Hey, Mister, you want dirty book?

Edward Said

  • Who Paid the Piper? The CIA and the Cultural Cold War by Frances Stonor Saunders
    Granta, 509 pp, £20.00, July 1999, ISBN 1 86207 029 6

E.P. Thompson called it the ‘Natopolitan’ world: that is, not just Nato plus all the Cold War military and political institutions that were integral to it, but also a mentality whose web extended over a lot more activity and thought, even in the minds of individuals, than anyone at the time had suspected. Of course there were the revelations in the mid-Sixties about Encounter and the CIA, and later in the US and Britain a stream of disclosures about covert counter-insurgency in every form, from secretly underwritten academic research to assassinations and mass killings. Yet it still gives me an eerie feeling to read about people like George Orwell, Stephen Spender and Raymond Aron, to say nothing of less admirable characters of the Melvin Lasky stripe, taking part in surreptitiously subsidised anti-Communist ventures – magazines, symphony orchestras, art exhibitions – or in the setting up of foundations in the name of ‘freedom’ and ‘democracy’ against Soviet totalitarianism.

One of the rare dissenters, Charles Burton Marshall, is quoted here as saying that this bizarre operation to ‘counter Communism’ by trying ‘to break down ... doctrinaire thought patterns’ and anti-American attitudes throughout the world was ‘just about as totalitarian as one can get’. Marshall belonged to an Orwellian US Government agency called the Psychological Strategy Board (PSB) and his kind of common-sense voice, commenting on the enterprise from within, isn’t ever heard from again. On the other hand, Frances Stonor Saunders’s gripping book is stuffed with names of individuals, organisations and publications, whose sleazy history she gives in painstaking detail.

Unfortunately, not all of her information is fully accurate or complete. It is, for example, careless to place the artist Frank Stella in a travelling delegation of grown men when he would have been about ten years old, and to quote from books without supplying page numbers or publication history. The chapter on CIA infiltration of the art world is riddled with howlers (that John Hay Whitney had his ‘own’ museum is one among several mistakes of this sort), but the gist of her argument about Abstract Expressionism and its uses as propaganda is correct, if not wholly original.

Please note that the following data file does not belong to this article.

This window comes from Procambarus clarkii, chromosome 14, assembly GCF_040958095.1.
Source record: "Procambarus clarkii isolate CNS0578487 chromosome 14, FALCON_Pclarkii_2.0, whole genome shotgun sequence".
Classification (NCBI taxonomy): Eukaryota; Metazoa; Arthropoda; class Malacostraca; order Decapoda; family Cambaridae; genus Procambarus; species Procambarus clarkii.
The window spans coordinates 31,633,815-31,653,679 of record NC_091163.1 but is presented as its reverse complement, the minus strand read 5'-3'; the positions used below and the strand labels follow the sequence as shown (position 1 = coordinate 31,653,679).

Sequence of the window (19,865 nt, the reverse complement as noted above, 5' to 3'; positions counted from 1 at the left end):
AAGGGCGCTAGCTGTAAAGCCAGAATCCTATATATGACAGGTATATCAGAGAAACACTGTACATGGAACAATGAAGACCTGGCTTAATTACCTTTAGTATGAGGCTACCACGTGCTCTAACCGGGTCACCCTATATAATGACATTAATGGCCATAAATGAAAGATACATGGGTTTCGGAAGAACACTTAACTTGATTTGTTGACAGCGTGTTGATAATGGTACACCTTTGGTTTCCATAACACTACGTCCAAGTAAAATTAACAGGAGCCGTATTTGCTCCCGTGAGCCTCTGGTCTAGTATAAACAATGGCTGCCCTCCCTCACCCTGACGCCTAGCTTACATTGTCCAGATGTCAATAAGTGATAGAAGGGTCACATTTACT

Who Paid the Piper? is even so a major work of investigative history, an extremely valuable contribution to the all-important post-World War Two record. The dispiriting truth it reveals, or confirms, is that few of ‘our’ major intellectual and cultural figures resisted the blandishments of the CIA, whether in the form of cushy foreign jaunts, under the table subsidies – Partisan Review, Commentary, Sewanee Review, Kenyon Review were its beneficiaries, in addition to Encounter, and all its French, German, Italian and even Arabic and Indian offshoots – or contracts for organisations such as the Congress for Cultural Freedom and the Ford Foundation, which seemed at first to exist for scarcely any purpose other than to further US foreign policy and provide cover for the CIA’s machinations. Ford’s present reputation and munificence in Asia, Africa and Latin America are still tainted by this highly political history.

Saunders sets out her themes very ably in the introduction, which situates the covert projection of US policy objectives in the context of the Marshall Plan, the postwar reconstruction of Europe (especially Germany) in competition with the Soviet Union, and the creation of a massive apparatus of cultural propaganda, one of whose main purposes ‘was to advance the claim that it did not exist’.

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